Mumbai:Indian stocks fell and bond yields rose to a near 18-month high on Monday as investors bet the central bank was poised for more interest rate hikes after a surprise increase late last week.
The Reserve Bank of India, citing intensifying inflationary pressures and a steady economic recovery, caught investors offguard with a 25 basis point (bps) tightening late on Friday, after local markets had closed.
Analysts and investors had expected a rise of 50 bps points but not until the central bank’s policy review on April. Many now see a 25 bps rise at that meeting next month.
A RBI deputy governor had earlier ruled out any inter-meeting rate action except under unforeseen circumstances.
“The market was getting complacent that the RBI was unlikely to act in between policy reviews,” said B. Prasanna, CEO of ICICI Securities Primary Dealership.
“Since that has happened, I think some kind of a re-rating will happen because of that, s.o yields will be headed higher as we go into the borrowing programme and the next policy and it will be a slow grind upwards (on rates),” Prasanna added.
The main stock index fell as much as 1.4% led by financials, before paring some losses. India’s move also weighed on global markets, stoking investor concerns about riskier assets.
India’s benchmark 10-year bond yield jumped to a near 18-month high of 8.03 percent in opening trades but eased later in the day. At 3:08pm it was at 7.88 percent, compared with its Friday’s close of 7.83%.
With the Reserve Bank of India and government officials consistently underestimating inflation, many observers said a rate rise was long overdue and expect Friday’s tightening to be a prelude to further such moves, especially given the time it takes for changes in policy rates to trickle through to real rates in India.
“All in all, this was a sensible, albeit belated rate move and one which we expect to be followed by several further steps starting at the 20 April meeting,” Robert Prior-Wandesforde, senior Asian economist at HSBC, wrote in a note.
India’s central bank deputy governor and a top government adviser both said on Monday that they expect inflation to ease in coming months, but markets appeared sceptical.
“The RBI’s rate hike shows that it expects inflation to get worse before it gets better, though the baby steps show that it is probably not as sanguine about growth as it would like to seem,” said Sujan Hajra, chief economist at Anand Rathi Securities in Mumbai.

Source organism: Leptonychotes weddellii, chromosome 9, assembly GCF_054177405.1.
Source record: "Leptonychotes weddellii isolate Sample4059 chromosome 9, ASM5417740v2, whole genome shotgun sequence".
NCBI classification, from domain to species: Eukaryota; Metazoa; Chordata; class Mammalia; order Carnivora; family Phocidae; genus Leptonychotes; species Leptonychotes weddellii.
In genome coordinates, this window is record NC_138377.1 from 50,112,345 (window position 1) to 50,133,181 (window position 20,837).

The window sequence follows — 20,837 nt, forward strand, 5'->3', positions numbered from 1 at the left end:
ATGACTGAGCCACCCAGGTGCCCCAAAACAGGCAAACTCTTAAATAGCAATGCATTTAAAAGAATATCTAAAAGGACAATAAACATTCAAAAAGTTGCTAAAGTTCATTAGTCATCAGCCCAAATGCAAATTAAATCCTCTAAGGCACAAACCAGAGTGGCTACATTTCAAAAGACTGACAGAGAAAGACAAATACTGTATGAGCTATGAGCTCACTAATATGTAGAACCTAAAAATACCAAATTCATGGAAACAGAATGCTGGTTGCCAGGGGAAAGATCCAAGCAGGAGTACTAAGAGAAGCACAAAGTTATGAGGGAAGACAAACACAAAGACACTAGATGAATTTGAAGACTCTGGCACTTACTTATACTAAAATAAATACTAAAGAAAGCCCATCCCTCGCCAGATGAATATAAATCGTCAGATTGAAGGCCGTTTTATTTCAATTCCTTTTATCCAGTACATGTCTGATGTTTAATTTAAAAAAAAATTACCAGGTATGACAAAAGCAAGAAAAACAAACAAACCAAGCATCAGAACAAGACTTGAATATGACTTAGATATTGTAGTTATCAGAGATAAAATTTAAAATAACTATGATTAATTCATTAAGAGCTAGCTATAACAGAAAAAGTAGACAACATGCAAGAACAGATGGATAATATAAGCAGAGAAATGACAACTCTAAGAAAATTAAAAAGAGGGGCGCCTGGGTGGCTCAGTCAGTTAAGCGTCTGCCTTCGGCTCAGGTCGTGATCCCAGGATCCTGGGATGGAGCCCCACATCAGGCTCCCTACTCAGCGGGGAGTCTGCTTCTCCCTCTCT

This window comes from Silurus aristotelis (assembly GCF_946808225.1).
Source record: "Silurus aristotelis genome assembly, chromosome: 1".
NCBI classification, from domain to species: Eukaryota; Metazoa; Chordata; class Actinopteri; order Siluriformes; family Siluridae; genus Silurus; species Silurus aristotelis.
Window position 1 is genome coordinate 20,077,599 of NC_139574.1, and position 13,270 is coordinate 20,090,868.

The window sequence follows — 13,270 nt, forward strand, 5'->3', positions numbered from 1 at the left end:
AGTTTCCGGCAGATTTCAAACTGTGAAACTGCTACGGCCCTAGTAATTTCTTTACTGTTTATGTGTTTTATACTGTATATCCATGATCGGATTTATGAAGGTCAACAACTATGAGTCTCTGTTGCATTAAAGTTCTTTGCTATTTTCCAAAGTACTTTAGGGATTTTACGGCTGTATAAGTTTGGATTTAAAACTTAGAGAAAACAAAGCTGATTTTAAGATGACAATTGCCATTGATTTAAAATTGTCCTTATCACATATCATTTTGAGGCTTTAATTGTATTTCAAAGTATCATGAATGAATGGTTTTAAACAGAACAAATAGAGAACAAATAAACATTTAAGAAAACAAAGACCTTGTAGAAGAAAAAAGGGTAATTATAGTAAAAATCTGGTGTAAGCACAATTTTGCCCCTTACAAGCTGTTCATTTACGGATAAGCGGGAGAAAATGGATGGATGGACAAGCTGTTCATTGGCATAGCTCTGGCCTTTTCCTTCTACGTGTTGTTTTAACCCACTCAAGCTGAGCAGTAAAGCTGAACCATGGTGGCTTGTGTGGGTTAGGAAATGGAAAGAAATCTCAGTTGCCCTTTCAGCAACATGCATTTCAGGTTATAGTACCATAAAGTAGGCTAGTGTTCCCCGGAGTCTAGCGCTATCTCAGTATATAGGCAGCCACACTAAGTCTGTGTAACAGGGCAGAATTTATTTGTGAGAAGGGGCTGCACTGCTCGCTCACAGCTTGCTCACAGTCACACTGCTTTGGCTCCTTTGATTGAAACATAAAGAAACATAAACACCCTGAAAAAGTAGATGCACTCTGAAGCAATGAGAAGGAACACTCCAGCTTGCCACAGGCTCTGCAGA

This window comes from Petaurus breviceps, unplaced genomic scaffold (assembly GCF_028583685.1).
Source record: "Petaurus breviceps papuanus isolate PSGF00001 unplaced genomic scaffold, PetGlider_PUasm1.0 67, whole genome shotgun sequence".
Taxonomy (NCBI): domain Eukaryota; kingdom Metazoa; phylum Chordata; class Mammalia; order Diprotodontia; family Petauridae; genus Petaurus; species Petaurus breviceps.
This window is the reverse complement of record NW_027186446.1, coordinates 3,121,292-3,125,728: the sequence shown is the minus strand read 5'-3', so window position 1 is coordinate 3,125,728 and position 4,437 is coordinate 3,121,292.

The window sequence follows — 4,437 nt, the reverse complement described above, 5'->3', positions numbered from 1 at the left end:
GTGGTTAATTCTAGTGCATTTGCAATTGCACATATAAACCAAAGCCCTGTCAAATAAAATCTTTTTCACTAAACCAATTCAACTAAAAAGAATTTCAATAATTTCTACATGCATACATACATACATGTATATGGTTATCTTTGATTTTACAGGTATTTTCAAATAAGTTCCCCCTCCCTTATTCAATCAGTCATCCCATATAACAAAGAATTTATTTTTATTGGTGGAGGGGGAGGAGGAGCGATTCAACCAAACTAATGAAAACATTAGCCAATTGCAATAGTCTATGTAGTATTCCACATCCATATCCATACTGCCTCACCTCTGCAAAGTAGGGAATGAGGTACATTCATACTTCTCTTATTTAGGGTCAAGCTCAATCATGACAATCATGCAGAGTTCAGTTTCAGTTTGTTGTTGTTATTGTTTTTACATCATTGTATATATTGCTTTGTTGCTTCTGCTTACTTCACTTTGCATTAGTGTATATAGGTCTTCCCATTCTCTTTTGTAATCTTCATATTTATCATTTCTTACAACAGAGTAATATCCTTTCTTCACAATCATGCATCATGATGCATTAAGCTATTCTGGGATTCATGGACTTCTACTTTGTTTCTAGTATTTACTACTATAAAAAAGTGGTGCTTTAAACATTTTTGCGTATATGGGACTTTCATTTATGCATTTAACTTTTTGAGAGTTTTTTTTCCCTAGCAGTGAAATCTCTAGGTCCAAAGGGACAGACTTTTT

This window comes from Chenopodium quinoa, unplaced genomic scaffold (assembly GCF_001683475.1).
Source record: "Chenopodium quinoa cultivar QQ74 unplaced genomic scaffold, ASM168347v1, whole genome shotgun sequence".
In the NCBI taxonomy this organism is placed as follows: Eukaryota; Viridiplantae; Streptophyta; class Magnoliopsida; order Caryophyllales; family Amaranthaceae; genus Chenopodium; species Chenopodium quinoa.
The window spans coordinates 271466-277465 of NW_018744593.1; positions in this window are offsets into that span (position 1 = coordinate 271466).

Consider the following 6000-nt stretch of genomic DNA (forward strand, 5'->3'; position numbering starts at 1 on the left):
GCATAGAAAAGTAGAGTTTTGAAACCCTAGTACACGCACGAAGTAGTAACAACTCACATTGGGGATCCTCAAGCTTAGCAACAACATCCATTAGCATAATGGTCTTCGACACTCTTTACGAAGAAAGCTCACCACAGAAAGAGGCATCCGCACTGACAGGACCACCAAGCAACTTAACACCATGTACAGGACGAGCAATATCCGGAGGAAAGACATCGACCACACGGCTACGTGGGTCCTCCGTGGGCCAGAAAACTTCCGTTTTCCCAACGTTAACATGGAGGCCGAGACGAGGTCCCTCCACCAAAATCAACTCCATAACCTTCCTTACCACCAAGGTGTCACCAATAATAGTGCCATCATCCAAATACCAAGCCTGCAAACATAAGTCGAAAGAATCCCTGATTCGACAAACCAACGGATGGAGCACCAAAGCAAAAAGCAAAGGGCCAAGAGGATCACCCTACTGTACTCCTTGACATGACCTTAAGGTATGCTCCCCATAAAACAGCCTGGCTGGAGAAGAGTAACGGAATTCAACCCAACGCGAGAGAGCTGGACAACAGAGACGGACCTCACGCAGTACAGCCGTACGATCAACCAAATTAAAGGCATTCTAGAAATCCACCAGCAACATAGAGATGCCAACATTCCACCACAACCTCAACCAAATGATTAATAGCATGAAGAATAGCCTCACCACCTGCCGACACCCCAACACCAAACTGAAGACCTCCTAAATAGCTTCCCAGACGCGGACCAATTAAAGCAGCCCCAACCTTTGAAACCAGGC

“In India double-digit inflation always has a political connotation and this move was designed to show that the RBI is acting upon inflation,” he added. The government has faced opposition-backed protests over rising prices.
India’s headline inflation topped expectations and came within touching distance of double digits in February, compared with the RBI’s projection of 8.5 percent at the end of March.
While inflation in India had long been driven by high food prices beyond the scope of monetary policy, it has been creeping into the broader economy, with demand-side pressures mounting.
The move on Friday makes India just the second Group of 20 economy, after Australia, to begin lifting rates since the global financial crisis ebbed. Other central banks in Asia are seeing rising inflation albeit with limited pull from the demand side.
“The central banks in that sort of situation are having to wear a hawkish mask because there is a need to dispel expectations of accelerating inflation,” said UBS economist Philip Wyatt in Hong Kong.
“At the same time there’s clearly not a strong justification to hike rates aggressively and to squeeze the brakes and drain liquidity significantly,” he said.
The benchmark five-year overnight indexed swap rates were marginally higher at 6.82/86 percent, from 6.79/82 percent at the previous close, but the one-year rate jumped to 4.95/98 percent from Friday’s 4.82/85 percent.
“The market is drawing comfort from the caliberated manner of the exit, so if its 25 bps in April and then 25 bps every policy or intra-policy, and the yield curve is as steep as ours, then impact should be minimal, except at the very short-end,” said Hitendra Dave, head of global markets at HSBC India.
Markets also are looking ahead to a March 29 meeting between central bank and finance ministry officials, where they will decide on the borrowing calendar for the first half of fiscal year 2010/11.
India is budgeted to borrow a record gross Rs4.57 trillion ($100 billion) in the fiscal year starting April 1, with most of that expected in the first half of the year.
The partially convertible rupeewas at Rs45.490/495 per dollar, marginally above its previous close.